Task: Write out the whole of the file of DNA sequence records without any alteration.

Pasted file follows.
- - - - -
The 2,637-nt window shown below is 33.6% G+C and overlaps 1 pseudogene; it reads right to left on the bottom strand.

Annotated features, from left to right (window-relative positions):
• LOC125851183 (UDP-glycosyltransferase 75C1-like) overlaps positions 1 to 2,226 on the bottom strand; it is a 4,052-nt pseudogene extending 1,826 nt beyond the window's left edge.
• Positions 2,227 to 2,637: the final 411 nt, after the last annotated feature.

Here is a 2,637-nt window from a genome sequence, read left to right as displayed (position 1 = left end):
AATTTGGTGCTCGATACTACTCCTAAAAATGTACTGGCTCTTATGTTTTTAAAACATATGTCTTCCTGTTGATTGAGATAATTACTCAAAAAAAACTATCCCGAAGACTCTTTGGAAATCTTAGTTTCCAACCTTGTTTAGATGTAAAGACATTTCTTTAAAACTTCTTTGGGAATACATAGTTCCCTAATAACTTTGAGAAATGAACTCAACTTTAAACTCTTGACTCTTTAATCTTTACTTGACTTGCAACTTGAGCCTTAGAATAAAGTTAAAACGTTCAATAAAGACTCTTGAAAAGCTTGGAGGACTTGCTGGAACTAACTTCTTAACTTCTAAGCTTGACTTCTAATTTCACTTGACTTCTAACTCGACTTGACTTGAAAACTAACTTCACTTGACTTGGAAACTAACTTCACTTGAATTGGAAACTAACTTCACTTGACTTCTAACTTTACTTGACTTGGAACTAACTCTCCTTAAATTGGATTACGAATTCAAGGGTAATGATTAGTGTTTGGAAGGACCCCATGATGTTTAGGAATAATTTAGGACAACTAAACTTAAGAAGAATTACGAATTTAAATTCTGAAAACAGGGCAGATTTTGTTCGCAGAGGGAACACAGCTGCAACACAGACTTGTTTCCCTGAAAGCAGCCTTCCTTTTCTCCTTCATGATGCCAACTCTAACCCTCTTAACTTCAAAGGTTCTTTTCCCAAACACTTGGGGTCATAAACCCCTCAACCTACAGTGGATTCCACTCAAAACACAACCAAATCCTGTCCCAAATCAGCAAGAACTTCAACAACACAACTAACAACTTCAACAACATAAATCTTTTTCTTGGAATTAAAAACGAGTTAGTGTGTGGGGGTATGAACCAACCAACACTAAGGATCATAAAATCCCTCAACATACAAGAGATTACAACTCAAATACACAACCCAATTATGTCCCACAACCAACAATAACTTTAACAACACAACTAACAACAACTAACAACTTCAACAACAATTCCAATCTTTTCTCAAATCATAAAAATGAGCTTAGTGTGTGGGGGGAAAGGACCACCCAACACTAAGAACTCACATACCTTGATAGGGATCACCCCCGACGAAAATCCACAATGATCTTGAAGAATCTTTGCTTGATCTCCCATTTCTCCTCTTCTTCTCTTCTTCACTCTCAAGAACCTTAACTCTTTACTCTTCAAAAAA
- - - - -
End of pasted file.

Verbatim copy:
The 2,637-nt window shown below is 33.6% G+C and overlaps 1 pseudogene; it reads right to left on the bottom strand.

Annotated features, from left to right (window-relative positions):
• LOC125851183 (UDP-glycosyltransferase 75C1-like) overlaps positions 1 to 2,226 on the bottom strand; it is a 4,052-nt pseudogene extending 1,826 nt beyond the window's left edge.
• Positions 2,227 to 2,637: the final 411 nt, after the last annotated feature.

Here is a 2,637-nt window from a genome sequence, read left to right as displayed (position 1 = left end):
AATTTGGTGCTCGATACTACTCCTAAAAATGTACTGGCTCTTATGTTTTTAAAACATATGTCTTCCTGTTGATTGAGATAATTACTCAAAAAAAACTATCCCGAAGACTCTTTGGAAATCTTAGTTTCCAACCTTGTTTAGATGTAAAGACATTTCTTTAAAACTTCTTTGGGAATACATAGTTCCCTAATAACTTTGAGAAATGAACTCAACTTTAAACTCTTGACTCTTTAATCTTTACTTGACTTGCAACTTGAGCCTTAGAATAAAGTTAAAACGTTCAATAAAGACTCTTGAAAAGCTTGGAGGACTTGCTGGAACTAACTTCTTAACTTCTAAGCTTGACTTCTAATTTCACTTGACTTCTAACTCGACTTGACTTGAAAACTAACTTCACTTGACTTGGAAACTAACTTCACTTGAATTGGAAACTAACTTCACTTGACTTCTAACTTTACTTGACTTGGAACTAACTCTCCTTAAATTGGATTACGAATTCAAGGGTAATGATTAGTGTTTGGAAGGACCCCATGATGTTTAGGAATAATTTAGGACAACTAAACTTAAGAAGAATTACGAATTTAAATTCTGAAAACAGGGCAGATTTTGTTCGCAGAGGGAACACAGCTGCAACACAGACTTGTTTCCCTGAAAGCAGCCTTCCTTTTCTCCTTCATGATGCCAACTCTAACCCTCTTAACTTCAAAGGTTCTTTTCCCAAACACTTGGGGTCATAAACCCCTCAACCTACAGTGGATTCCACTCAAAACACAACCAAATCCTGTCCCAAATCAGCAAGAACTTCAACAACACAACTAACAACTTCAACAACATAAATCTTTTTCTTGGAATTAAAAACGAGTTAGTGTGTGGGGGTATGAACCAACCAACACTAAGGATCATAAAATCCCTCAACATACAAGAGATTACAACTCAAATACACAACCCAATTATGTCCCACAACCAACAATAACTTTAACAACACAACTAACAACAACTAACAACTTCAACAACAATTCCAATCTTTTCTCAAATCATAAAAATGAGCTTAGTGTGTGGGGGGAAAGGACCACCCAACACTAAGAACTCACATACCTTGATAGGGATCACCCCCGACGAAAATCCACAATGATCTTGAAGAATCTTTGCTTGATCTCCCATTTCTCCTCTTCTTCTCTTCTTCACTCTCAAGAACCTTAACTCTTTACTCTTCAAAAAA